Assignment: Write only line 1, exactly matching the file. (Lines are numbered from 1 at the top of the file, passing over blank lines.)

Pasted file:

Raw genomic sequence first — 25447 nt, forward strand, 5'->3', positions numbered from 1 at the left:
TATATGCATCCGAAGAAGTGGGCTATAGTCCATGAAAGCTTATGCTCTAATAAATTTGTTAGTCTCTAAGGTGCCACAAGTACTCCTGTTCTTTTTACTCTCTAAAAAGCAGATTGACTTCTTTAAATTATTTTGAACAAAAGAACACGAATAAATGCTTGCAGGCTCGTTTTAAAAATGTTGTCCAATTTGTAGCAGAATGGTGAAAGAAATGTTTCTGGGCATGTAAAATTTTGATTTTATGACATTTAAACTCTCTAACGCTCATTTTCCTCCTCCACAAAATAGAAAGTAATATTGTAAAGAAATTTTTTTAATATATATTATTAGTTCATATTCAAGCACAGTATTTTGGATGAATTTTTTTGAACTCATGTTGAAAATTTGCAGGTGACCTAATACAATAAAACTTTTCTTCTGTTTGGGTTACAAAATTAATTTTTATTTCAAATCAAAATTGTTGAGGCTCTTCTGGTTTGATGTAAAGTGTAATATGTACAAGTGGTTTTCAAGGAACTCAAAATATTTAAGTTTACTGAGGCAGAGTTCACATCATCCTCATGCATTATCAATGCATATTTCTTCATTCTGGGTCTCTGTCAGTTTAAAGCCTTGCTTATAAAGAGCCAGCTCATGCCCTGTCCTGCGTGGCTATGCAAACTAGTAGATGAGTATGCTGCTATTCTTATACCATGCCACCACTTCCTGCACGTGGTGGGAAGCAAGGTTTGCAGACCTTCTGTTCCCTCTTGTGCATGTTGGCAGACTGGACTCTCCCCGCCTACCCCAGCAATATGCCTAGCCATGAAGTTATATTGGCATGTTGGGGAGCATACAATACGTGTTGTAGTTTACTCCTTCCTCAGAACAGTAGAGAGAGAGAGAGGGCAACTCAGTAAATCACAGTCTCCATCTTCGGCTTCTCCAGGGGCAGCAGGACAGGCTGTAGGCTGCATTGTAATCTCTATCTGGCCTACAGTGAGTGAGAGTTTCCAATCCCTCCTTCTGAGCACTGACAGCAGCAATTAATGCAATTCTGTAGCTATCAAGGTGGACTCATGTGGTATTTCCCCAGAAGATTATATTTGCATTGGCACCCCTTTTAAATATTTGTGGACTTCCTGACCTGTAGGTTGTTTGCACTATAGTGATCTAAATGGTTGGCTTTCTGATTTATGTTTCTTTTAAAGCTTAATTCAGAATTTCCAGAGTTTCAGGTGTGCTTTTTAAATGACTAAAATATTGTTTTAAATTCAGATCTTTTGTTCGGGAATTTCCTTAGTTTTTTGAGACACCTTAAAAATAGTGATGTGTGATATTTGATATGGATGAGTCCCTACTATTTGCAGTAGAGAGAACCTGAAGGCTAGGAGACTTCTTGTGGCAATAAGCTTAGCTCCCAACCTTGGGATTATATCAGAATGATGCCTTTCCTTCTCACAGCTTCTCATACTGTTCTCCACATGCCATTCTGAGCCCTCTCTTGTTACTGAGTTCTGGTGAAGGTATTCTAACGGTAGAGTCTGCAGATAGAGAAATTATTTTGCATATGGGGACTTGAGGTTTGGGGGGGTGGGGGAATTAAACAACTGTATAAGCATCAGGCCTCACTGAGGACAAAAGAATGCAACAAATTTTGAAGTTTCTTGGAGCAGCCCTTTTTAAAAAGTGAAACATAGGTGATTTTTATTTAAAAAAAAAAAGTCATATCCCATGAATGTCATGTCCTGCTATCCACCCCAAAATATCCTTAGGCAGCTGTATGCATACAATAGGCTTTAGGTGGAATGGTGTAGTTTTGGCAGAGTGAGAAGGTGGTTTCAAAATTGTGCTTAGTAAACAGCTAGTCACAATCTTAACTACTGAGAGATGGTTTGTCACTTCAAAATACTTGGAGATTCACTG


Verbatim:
Raw genomic sequence first — 25447 nt, forward strand, 5'->3', positions numbered from 1 at the left: